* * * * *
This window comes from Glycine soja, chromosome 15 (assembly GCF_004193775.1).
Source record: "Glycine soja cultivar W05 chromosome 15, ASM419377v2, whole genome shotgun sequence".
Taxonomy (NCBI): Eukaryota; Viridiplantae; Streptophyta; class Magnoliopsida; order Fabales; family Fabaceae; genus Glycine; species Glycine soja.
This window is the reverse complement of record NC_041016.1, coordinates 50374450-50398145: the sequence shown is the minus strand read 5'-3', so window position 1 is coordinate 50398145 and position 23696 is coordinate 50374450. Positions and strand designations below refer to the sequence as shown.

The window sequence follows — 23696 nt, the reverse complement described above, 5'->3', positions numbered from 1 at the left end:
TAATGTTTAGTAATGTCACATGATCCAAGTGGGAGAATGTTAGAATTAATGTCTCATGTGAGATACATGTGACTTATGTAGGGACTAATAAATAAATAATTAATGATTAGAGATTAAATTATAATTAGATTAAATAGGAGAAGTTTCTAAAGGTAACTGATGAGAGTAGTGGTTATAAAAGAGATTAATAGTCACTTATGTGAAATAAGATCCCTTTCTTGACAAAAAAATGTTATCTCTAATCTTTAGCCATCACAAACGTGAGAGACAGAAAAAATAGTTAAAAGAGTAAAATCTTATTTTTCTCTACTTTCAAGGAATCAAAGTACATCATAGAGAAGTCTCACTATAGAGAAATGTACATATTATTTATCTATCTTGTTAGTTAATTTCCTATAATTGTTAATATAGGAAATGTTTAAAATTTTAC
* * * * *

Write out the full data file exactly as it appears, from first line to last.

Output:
This window comes from Glycine soja, chromosome 15 (assembly GCF_004193775.1).
Source record: "Glycine soja cultivar W05 chromosome 15, ASM419377v2, whole genome shotgun sequence".
Taxonomy (NCBI): Eukaryota; Viridiplantae; Streptophyta; class Magnoliopsida; order Fabales; family Fabaceae; genus Glycine; species Glycine soja.
This window is the reverse complement of record NC_041016.1, coordinates 50374450-50398145: the sequence shown is the minus strand read 5'-3', so window position 1 is coordinate 50398145 and position 23696 is coordinate 50374450. Positions and strand designations below refer to the sequence as shown.

The window sequence follows — 23696 nt, the reverse complement described above, 5'->3', positions numbered from 1 at the left end:
TAATGTTTAGTAATGTCACATGATCCAAGTGGGAGAATGTTAGAATTAATGTCTCATGTGAGATACATGTGACTTATGTAGGGACTAATAAATAAATAATTAATGATTAGAGATTAAATTATAATTAGATTAAATAGGAGAAGTTTCTAAAGGTAACTGATGAGAGTAGTGGTTATAAAAGAGATTAATAGTCACTTATGTGAAATAAGATCCCTTTCTTGACAAAAAAATGTTATCTCTAATCTTTAGCCATCACAAACGTGAGAGACAGAAAAAATAGTTAAAAGAGTAAAATCTTATTTTTCTCTACTTTCAAGGAATCAAAGTACATCATAGAGAAGTCTCACTATAGAGAAATGTACATATTATTTATCTATCTTGTTAGTTAATTTCCTATAATTGTTAATATAGGAAATGTTTAAAATTTTAC